Letters to the Editor

Letter | Myrtle Beach Police Chief Warren Gall comments about Bikefest were wise

Myrtle Beach Police Chief Warren Gall
Myrtle Beach Police Chief Warren Gall

Re: May 26 letter by William Dalton, “Chief’s ‘don’t be the spark’ comments appalling.”

I am an educated, disabled woman living in Horry County. I have lived in Myrtle Beach city limits and rural Myrtle Beach, otherwise known as Socastee.

I read your editorial page Tuesday morning, specifically the letter responding to Myrtle Beach Chief Warren Gall’s comments last week.

Seldom does the opportunity to clarify a misconception, call needed attention to a true public servant and feel really good about doing so come along, so I will take advantage of it.

First and foremost, I totally realize and understand the writer’s position. I come from a background where I was taught to do as law enforcement officers tell me, to do it fast - and with no backtalk.

It truly breaks my heart, rips at my senses and befuddles me when I read of the things police officers deal with today.

It also befuddles me how any officer, current or retired, can question, bring to scrutiny, or in any way feel a sense of difficulty with what Chief Gall said.

His words, “don’t be the spark,” were true wisdom. Officers chose to ‘protect and serve.’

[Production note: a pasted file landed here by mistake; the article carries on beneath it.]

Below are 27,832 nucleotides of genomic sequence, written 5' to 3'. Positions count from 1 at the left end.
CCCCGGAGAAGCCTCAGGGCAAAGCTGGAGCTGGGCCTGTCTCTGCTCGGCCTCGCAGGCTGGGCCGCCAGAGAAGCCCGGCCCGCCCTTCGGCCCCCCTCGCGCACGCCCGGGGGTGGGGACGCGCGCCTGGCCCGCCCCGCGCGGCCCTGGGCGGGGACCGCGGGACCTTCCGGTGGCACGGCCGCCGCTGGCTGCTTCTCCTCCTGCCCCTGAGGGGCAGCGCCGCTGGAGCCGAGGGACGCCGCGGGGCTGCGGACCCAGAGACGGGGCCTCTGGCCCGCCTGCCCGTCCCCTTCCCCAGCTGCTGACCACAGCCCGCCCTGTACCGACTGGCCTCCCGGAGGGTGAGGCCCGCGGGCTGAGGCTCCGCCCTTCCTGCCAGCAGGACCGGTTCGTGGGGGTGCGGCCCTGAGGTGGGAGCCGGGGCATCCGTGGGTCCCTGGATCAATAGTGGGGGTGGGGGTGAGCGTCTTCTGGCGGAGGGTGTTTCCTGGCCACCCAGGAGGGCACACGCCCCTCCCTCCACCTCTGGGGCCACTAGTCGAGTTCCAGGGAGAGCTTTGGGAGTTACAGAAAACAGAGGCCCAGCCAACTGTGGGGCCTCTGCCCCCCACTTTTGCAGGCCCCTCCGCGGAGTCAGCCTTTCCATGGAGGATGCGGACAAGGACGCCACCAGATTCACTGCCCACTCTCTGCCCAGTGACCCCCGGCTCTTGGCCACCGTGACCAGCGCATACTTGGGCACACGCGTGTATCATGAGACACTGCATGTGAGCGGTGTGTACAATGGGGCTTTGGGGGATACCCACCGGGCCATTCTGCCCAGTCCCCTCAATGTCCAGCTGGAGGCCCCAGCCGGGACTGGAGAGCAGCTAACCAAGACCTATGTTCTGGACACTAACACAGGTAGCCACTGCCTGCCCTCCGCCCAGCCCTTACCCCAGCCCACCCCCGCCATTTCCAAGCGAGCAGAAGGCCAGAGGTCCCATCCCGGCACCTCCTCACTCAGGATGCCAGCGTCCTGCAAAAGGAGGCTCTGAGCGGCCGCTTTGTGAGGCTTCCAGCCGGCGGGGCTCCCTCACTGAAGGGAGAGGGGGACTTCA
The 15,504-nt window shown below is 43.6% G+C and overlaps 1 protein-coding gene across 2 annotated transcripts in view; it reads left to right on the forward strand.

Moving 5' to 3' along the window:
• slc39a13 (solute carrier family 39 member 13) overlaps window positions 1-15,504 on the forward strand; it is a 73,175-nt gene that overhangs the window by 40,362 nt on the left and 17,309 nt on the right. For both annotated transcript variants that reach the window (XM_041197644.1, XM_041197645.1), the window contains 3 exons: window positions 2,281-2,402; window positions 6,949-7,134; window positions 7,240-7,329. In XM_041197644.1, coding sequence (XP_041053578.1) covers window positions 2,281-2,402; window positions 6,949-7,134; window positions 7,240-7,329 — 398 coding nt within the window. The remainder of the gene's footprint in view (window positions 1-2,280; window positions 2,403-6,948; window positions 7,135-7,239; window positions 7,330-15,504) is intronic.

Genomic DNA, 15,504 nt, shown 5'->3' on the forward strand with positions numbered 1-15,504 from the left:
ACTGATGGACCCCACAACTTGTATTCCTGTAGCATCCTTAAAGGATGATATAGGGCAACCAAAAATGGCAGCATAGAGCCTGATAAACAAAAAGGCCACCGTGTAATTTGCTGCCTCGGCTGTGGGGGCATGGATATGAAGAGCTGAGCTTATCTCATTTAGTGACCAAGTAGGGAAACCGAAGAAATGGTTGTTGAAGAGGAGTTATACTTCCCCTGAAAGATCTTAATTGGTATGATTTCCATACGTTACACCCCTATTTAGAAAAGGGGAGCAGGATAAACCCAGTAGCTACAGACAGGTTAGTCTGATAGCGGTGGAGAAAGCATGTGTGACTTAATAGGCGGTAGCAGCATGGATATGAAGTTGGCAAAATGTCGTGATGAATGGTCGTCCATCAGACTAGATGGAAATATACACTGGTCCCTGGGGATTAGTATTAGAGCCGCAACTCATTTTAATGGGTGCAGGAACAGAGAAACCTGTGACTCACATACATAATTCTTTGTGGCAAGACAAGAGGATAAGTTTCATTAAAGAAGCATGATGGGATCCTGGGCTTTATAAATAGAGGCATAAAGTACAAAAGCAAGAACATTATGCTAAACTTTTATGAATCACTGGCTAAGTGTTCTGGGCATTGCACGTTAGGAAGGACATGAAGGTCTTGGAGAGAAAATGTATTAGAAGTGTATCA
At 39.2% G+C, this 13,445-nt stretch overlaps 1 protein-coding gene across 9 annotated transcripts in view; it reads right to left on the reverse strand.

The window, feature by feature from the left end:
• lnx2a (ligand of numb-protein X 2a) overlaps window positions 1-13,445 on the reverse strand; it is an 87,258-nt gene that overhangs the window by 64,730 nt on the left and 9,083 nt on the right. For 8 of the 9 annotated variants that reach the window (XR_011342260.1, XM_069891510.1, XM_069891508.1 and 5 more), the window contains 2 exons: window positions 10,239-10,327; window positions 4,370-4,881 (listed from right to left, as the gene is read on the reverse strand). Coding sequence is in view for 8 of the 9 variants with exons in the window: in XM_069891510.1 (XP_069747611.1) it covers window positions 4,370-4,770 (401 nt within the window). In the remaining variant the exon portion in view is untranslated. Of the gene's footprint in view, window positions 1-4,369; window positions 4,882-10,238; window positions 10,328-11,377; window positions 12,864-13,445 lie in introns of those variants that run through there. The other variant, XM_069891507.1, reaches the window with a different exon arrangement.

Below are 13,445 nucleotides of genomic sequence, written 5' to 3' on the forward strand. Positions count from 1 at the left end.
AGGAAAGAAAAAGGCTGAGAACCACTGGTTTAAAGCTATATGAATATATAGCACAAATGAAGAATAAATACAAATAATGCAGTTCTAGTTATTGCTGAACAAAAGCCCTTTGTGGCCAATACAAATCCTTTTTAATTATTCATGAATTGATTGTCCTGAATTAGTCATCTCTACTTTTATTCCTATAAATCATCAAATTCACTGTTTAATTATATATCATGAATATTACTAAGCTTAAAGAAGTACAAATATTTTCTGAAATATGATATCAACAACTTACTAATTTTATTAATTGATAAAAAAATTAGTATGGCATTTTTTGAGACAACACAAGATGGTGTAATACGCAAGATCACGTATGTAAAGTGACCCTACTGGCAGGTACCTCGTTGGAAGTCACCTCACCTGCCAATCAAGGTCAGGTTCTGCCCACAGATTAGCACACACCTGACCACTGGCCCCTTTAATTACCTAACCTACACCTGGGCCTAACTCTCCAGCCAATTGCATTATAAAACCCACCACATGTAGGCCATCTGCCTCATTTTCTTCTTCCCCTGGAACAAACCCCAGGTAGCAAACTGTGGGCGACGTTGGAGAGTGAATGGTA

A very special man, my father’s friend and a great law enforcement officer, Captain James Anderson, formerly of the South Carolina Law

Enforcement Division (SLED), once told me: “It takes a very special person not to abuse the authority of a badge.”

Common sense dictates that those who have chosen to protect and serve recognize that they will be dealing with a multitude of personalities, degrees of sobriety, levels of intelligence, and unfortunately, boundaries of respect. Those who have chosen this path will feel it their duty - and honor - to conduct themselves in a way that is above inspection by anyone, the public, the media, or the courts.

The chances of personal injury, assault, or harm are facts within the profession of law enforcement. Our police chief in Loris, Karen Shepherd, once spoke of the necessity of “eliminating threats and doing so in the best thought out way.”

Chief Gall’s words were in no way appalling; they were brutally factual.

Yes, patience and professionalism are necessities for officers - because they accepted the duty to protect and serve. Greater patience, greater professionalism and a demeanor of kindness, fairness, and civility are big, no huge, traits to ask of any human.

However, when our society gives you authority, weaponry, and a duty to perform, these are the traits you are paid to have and need to be proud of and have on display.

Chief Gall exemplifies these traits. He has helped me and I left his presence with a smile and the feeling of how lucky I was to have met an officer who saw his duty as responsibility.

Chief Gall’s words were about an officer’s need for grit, fortitude and integrity and not to be a spark, but to instead be the beacon of good in this world.

With the recent atrocities attributed to law enforcement officers, I see Chief Gall’s words as prophecy of the healing, community-involved agents he wants his officers to be.

Myrtle Beach is lucky to have such leadership.

The writer lives in Loris.